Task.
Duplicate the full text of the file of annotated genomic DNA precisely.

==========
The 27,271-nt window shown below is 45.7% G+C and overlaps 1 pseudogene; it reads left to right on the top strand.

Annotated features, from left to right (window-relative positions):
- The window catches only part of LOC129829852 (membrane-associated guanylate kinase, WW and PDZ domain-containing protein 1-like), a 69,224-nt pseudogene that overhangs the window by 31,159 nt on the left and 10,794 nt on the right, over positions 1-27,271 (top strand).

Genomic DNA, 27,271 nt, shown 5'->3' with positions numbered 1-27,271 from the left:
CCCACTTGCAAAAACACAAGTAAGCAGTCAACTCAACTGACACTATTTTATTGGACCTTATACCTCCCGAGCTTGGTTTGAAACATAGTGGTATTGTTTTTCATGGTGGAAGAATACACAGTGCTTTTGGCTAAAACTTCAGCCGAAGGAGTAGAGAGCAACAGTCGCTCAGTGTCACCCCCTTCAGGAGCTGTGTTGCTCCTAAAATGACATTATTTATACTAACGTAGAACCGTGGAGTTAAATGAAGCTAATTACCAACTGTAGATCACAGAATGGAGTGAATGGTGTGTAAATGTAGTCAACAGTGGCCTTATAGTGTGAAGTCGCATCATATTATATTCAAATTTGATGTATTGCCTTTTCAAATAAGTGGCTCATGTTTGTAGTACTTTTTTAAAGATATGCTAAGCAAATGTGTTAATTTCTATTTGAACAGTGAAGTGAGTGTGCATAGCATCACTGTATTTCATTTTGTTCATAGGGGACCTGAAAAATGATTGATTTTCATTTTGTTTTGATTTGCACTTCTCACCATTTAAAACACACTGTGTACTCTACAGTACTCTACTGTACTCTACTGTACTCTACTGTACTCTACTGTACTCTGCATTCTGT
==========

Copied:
The 27,271-nt window shown below is 45.7% G+C and overlaps 1 pseudogene; it reads left to right on the top strand.

Annotated features, from left to right (window-relative positions):
- The window catches only part of LOC129829852 (membrane-associated guanylate kinase, WW and PDZ domain-containing protein 1-like), a 69,224-nt pseudogene that overhangs the window by 31,159 nt on the left and 10,794 nt on the right, over positions 1-27,271 (top strand).

Genomic DNA, 27,271 nt, shown 5'->3' with positions numbered 1-27,271 from the left:
CCCACTTGCAAAAACACAAGTAAGCAGTCAACTCAACTGACACTATTTTATTGGACCTTATACCTCCCGAGCTTGGTTTGAAACATAGTGGTATTGTTTTTCATGGTGGAAGAATACACAGTGCTTTTGGCTAAAACTTCAGCCGAAGGAGTAGAGAGCAACAGTCGCTCAGTGTCACCCCCTTCAGGAGCTGTGTTGCTCCTAAAATGACATTATTTATACTAACGTAGAACCGTGGAGTTAAATGAAGCTAATTACCAACTGTAGATCACAGAATGGAGTGAATGGTGTGTAAATGTAGTCAACAGTGGCCTTATAGTGTGAAGTCGCATCATATTATATTCAAATTTGATGTATTGCCTTTTCAAATAAGTGGCTCATGTTTGTAGTACTTTTTTAAAGATATGCTAAGCAAATGTGTTAATTTCTATTTGAACAGTGAAGTGAGTGTGCATAGCATCACTGTATTTCATTTTGTTCATAGGGGACCTGAAAAATGATTGATTTTCATTTTGTTTTGATTTGCACTTCTCACCATTTAAAACACACTGTGTACTCTACAGTACTCTACTGTACTCTACTGTACTCTACTGTACTCTACTGTACTCTGCATTCTGT